It's been an insane week here: the Nexus 5 and Android 4.4 KitKat were released late last week, we got our shiny new Google flagship and put it through its paces and uncovered as much KitKat information as we could get our chocolate-covered hands on. Samsung revealed their plans for folding smartphone displays, we shared tips and tricks for BBM, Google silently disabled Android Device Manager and we compared the Nexus 5 to the LG G2 and also to the Nexus 4. But the weekend is here and there's time to relax and unwind and catch up on the biggest stories of the week.
The good old Galaxy S3 scooped the top two posts this week, showing that just because shiny new Nexus phones and Android updates are out, there's not still plenty of us rocking older phones with older Android versions. The S3 is still a massively popular device, and the leaked firmware, followed by the official firmware rollout, and what changes it brought to the Galaxy S3 were the hottest tamales on AndroidPIT over the last seven days. The questions remains: have you got your Jelly Bean fix yet and how do you like it if you have?
Just because WhatsApp doesn't support tablets or PC installation doesn't mean that it's not possible. With our clever tutorial you can get WhatsApp fired up and running on your desktop. Be warned though, there's not much you can do about WhatsApp's one-device-only policy, so unless you have a spare phone number or don't want WhatsApp on your other device anymore, this PC-based version will be the only one you can have running.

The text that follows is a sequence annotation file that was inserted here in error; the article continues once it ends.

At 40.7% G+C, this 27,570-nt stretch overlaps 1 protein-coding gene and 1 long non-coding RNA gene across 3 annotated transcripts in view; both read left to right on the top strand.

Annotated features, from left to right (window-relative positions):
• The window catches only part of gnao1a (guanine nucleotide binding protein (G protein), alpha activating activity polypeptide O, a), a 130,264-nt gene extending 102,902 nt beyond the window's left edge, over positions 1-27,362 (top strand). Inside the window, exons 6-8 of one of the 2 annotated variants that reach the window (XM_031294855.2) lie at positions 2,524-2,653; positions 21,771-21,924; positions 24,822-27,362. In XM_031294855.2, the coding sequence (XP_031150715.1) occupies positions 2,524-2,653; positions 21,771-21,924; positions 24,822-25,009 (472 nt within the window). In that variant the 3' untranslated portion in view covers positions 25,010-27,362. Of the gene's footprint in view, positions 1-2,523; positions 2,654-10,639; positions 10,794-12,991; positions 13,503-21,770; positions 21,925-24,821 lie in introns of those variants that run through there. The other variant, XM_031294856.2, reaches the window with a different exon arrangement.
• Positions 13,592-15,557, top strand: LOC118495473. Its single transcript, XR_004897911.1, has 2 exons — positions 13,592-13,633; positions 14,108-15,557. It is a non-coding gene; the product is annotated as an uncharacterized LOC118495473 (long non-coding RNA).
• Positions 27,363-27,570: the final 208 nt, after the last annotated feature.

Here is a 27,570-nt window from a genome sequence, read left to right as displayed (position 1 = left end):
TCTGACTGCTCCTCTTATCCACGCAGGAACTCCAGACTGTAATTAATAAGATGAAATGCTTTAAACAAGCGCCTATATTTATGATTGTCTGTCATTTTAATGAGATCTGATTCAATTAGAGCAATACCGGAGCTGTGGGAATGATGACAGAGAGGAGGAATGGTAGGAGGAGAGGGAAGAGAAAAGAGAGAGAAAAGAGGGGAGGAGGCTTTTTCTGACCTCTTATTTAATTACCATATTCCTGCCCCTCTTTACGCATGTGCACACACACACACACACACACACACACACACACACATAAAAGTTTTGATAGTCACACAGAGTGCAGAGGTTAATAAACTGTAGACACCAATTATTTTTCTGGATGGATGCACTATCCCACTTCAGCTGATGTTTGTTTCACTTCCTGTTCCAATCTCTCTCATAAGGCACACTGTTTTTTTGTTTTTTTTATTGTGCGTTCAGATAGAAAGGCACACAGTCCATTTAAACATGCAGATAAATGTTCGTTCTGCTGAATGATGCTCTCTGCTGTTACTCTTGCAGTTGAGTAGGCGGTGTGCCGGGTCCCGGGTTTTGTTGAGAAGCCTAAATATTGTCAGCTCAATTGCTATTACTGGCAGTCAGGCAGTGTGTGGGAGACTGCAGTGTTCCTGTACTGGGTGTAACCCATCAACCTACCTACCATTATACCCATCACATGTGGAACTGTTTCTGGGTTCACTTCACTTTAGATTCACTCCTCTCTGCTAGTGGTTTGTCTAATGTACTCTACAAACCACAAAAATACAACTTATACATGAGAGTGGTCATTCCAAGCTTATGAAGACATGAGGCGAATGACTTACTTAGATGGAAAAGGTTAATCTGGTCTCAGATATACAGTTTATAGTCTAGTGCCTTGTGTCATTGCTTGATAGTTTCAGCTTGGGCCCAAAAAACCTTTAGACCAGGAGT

In case you couldn't already tell just how hungry our readers are for update news that affects them, the number three spot this week was the confirmed dates and devices that will receive manufacturer updates of KitKat. Some schedules are a little vague, some device lists aren't as long as you might like, but either way, this is essential reading if you aspire to run KitKat at some point.
Android 4.4 KitKat is here, and we've already shared the new feature breakdown as well as the hidden features not everyone knows about, but it seems what you most wanted to know was just how different the new OS will look compared to Jelly Bean. It certainly has a prettier interface, so we pulled together all the major design differences you can expect to see in the new candy treat from Google, if and when your device gets it.
Whether you're a fan of Nexus devices or not, they get used so often as a benchmark with which to compare other devices that it's essential to at least be vaguely familiar with what they offer, especially considering they tend to cost a lot less than other flagship devices and quite often perform just as well. We got our Nexus 5 and wrote an in-depth review of what was good, what was bad, and what we liked and didn't like about Google's newest Nexus flagship.